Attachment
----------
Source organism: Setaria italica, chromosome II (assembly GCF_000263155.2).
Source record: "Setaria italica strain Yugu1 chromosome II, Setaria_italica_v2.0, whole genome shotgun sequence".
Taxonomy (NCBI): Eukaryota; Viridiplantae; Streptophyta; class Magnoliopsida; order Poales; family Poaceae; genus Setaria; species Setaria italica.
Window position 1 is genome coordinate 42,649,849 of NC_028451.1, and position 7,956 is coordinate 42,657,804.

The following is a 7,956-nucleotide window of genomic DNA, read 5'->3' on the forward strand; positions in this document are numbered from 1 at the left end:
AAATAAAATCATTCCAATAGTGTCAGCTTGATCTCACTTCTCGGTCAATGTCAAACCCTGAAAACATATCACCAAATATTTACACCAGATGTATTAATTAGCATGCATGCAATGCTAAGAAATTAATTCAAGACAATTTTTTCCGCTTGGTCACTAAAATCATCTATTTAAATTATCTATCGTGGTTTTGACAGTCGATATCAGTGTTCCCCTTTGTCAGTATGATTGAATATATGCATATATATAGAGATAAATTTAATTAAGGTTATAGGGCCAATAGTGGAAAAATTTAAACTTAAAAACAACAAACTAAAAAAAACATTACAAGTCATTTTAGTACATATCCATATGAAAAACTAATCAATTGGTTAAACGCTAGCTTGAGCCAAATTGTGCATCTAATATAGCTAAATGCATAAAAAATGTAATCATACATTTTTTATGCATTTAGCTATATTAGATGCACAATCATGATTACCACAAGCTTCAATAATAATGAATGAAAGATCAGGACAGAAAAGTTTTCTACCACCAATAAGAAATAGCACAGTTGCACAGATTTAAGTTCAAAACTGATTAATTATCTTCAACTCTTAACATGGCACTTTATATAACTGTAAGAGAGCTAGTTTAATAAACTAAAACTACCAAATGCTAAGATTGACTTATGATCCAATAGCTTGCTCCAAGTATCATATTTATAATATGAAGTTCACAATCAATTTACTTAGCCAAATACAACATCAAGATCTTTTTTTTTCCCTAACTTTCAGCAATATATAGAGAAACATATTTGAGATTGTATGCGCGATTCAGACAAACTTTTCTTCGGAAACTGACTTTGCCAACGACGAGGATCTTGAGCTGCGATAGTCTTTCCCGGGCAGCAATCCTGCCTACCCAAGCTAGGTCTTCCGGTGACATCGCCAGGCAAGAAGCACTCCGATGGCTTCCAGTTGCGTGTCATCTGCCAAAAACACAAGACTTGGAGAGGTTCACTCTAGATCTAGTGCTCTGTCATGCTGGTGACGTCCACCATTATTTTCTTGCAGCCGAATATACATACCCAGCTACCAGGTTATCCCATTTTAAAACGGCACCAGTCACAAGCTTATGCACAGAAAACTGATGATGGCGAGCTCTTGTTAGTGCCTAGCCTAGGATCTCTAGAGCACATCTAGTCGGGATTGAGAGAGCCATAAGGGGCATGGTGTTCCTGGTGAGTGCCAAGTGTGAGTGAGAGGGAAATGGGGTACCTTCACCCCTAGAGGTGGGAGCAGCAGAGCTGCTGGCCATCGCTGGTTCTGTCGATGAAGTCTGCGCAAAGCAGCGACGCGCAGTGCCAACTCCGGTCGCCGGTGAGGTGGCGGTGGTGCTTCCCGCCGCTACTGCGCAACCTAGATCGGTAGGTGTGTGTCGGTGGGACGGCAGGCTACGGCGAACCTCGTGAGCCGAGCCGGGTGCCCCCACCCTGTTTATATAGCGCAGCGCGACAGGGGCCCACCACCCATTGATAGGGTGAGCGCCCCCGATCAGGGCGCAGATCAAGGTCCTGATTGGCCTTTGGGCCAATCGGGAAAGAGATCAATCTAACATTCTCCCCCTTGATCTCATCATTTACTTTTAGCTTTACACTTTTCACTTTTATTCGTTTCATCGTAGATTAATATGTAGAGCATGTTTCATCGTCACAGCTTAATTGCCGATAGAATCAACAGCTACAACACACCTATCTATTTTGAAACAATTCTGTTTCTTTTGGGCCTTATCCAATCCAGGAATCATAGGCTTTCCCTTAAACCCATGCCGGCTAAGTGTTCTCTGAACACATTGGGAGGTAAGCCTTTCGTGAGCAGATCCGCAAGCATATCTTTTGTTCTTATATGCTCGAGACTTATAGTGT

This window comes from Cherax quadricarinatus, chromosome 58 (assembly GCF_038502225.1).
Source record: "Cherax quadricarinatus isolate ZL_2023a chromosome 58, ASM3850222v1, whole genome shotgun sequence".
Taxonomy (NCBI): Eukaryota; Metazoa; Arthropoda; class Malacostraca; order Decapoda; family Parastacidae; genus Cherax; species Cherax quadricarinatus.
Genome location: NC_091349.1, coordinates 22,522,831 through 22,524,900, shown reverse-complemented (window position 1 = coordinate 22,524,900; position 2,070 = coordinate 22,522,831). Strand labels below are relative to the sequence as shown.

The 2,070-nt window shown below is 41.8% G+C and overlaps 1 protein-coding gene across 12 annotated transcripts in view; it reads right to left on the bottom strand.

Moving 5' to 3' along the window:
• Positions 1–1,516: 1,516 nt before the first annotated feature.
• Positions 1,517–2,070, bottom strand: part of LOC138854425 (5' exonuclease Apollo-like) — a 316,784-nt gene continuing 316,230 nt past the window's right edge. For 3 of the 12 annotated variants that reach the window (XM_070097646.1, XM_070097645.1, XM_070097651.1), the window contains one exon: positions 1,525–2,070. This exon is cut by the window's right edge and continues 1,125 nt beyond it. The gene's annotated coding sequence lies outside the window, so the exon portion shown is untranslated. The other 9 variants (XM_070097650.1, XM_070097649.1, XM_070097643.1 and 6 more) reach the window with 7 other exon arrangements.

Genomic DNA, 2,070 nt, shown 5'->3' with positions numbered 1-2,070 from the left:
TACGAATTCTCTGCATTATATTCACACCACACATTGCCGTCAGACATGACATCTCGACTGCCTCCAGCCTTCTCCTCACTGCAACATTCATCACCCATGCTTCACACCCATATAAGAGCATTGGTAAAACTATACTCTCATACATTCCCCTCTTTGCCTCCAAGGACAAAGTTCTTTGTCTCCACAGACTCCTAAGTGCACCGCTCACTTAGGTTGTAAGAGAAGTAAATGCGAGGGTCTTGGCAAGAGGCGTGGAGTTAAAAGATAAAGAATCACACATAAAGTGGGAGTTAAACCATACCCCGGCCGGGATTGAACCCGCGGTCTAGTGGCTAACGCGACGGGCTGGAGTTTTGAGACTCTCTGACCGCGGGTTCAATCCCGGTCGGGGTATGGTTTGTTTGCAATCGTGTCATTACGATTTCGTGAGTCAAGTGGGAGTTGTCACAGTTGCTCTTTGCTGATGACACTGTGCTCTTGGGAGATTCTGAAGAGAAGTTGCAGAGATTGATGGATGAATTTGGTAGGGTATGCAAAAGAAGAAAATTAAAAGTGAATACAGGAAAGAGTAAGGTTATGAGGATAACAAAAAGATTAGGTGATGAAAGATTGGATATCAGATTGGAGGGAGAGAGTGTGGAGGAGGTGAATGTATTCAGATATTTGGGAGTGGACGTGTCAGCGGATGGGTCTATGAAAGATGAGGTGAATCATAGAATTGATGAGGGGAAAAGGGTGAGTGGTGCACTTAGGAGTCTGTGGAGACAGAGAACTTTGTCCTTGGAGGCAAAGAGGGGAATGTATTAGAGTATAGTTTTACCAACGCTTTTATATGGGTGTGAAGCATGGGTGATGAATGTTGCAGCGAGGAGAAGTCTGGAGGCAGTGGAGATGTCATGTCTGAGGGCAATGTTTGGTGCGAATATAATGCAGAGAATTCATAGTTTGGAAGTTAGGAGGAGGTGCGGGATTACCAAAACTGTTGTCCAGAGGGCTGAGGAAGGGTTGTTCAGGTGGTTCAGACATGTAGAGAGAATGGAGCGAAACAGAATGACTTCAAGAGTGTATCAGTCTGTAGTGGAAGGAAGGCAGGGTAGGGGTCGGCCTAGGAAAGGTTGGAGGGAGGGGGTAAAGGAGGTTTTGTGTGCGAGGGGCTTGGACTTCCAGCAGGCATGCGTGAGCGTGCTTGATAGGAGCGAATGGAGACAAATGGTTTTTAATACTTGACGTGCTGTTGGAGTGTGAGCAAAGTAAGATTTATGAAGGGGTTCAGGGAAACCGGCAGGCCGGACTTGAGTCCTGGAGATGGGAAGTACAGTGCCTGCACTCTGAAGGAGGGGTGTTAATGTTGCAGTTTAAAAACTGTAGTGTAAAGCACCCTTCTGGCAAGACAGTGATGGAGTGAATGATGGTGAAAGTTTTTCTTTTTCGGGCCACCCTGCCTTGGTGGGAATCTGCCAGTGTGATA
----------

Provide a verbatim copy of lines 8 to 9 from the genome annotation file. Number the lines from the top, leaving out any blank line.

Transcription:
Source record: "Cherax quadricarinatus isolate ZL_2023a chromosome 58, ASM3850222v1, whole genome shotgun sequence".
Taxonomy (NCBI): Eukaryota; Metazoa; Arthropoda; class Malacostraca; order Decapoda; family Parastacidae; genus Cherax; species Cherax quadricarinatus.